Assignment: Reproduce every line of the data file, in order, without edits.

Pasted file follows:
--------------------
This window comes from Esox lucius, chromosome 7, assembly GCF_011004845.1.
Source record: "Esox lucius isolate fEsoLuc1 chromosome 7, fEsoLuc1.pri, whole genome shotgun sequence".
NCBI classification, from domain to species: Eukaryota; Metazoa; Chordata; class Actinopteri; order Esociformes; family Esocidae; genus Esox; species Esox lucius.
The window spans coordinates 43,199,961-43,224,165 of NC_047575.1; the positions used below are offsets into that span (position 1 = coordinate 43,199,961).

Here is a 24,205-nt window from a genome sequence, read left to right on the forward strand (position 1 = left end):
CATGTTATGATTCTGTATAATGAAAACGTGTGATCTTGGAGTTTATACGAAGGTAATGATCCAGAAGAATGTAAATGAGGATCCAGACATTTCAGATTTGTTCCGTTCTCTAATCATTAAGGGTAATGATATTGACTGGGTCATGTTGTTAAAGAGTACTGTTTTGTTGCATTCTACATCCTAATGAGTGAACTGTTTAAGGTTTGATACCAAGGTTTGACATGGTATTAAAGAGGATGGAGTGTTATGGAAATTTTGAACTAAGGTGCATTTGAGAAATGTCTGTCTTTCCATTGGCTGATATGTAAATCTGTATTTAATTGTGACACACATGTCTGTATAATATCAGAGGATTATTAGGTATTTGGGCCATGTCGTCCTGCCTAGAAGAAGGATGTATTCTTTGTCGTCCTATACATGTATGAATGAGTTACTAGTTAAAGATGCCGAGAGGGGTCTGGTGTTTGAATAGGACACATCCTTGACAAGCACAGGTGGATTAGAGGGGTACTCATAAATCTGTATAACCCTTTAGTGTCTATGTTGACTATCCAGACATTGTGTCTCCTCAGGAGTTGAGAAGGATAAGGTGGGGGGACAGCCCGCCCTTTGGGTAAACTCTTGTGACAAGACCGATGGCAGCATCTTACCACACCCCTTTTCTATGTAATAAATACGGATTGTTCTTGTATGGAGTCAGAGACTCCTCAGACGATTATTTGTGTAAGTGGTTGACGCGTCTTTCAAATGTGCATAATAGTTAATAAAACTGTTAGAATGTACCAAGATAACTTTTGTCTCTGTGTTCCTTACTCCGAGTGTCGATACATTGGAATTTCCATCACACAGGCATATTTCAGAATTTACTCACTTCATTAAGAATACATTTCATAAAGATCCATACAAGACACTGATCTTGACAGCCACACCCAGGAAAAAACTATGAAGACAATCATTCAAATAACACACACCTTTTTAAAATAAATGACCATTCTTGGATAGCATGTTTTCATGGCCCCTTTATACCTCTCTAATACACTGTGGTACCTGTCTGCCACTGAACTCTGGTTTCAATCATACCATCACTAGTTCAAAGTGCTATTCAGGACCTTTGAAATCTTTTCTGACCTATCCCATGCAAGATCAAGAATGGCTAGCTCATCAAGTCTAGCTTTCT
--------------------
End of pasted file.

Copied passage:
This window comes from Esox lucius, chromosome 7, assembly GCF_011004845.1.
Source record: "Esox lucius isolate fEsoLuc1 chromosome 7, fEsoLuc1.pri, whole genome shotgun sequence".
NCBI classification, from domain to species: Eukaryota; Metazoa; Chordata; class Actinopteri; order Esociformes; family Esocidae; genus Esox; species Esox lucius.
The window spans coordinates 43,199,961-43,224,165 of NC_047575.1; the positions used below are offsets into that span (position 1 = coordinate 43,199,961).

Here is a 24,205-nt window from a genome sequence, read left to right on the forward strand (position 1 = left end):
CATGTTATGATTCTGTATAATGAAAACGTGTGATCTTGGAGTTTATACGAAGGTAATGATCCAGAAGAATGTAAATGAGGATCCAGACATTTCAGATTTGTTCCGTTCTCTAATCATTAAGGGTAATGATATTGACTGGGTCATGTTGTTAAAGAGTACTGTTTTGTTGCATTCTACATCCTAATGAGTGAACTGTTTAAGGTTTGATACCAAGGTTTGACATGGTATTAAAGAGGATGGAGTGTTATGGAAATTTTGAACTAAGGTGCATTTGAGAAATGTCTGTCTTTCCATTGGCTGATATGTAAATCTGTATTTAATTGTGACACACATGTCTGTATAATATCAGAGGATTATTAGGTATTTGGGCCATGTCGTCCTGCCTAGAAGAAGGATGTATTCTTTGTCGTCCTATACATGTATGAATGAGTTACTAGTTAAAGATGCCGAGAGGGGTCTGGTGTTTGAATAGGACACATCCTTGACAAGCACAGGTGGATTAGAGGGGTACTCATAAATCTGTATAACCCTTTAGTGTCTATGTTGACTATCCAGACATTGTGTCTCCTCAGGAGTTGAGAAGGATAAGGTGGGGGGACAGCCCGCCCTTTGGGTAAACTCTTGTGACAAGACCGATGGCAGCATCTTACCACACCCCTTTTCTATGTAATAAATACGGATTGTTCTTGTATGGAGTCAGAGACTCCTCAGACGATTATTTGTGTAAGTGGTTGACGCGTCTTTCAAATGTGCATAATAGTTAATAAAACTGTTAGAATGTACCAAGATAACTTTTGTCTCTGTGTTCCTTACTCCGAGTGTCGATACATTGGAATTTCCATCACACAGGCATATTTCAGAATTTACTCACTTCATTAAGAATACATTTCATAAAGATCCATACAAGACACTGATCTTGACAGCCACACCCAGGAAAAAACTATGAAGACAATCATTCAAATAACACACACCTTTTTAAAATAAATGACCATTCTTGGATAGCATGTTTTCATGGCCCCTTTATACCTCTCTAATACACTGTGGTACCTGTCTGCCACTGAACTCTGGTTTCAATCATACCATCACTAGTTCAAAGTGCTATTCAGGACCTTTGAAATCTTTTCTGACCTATCCCATGCAAGATCAAGAATGGCTAGCTCATCAAGTCTAGCTTTCT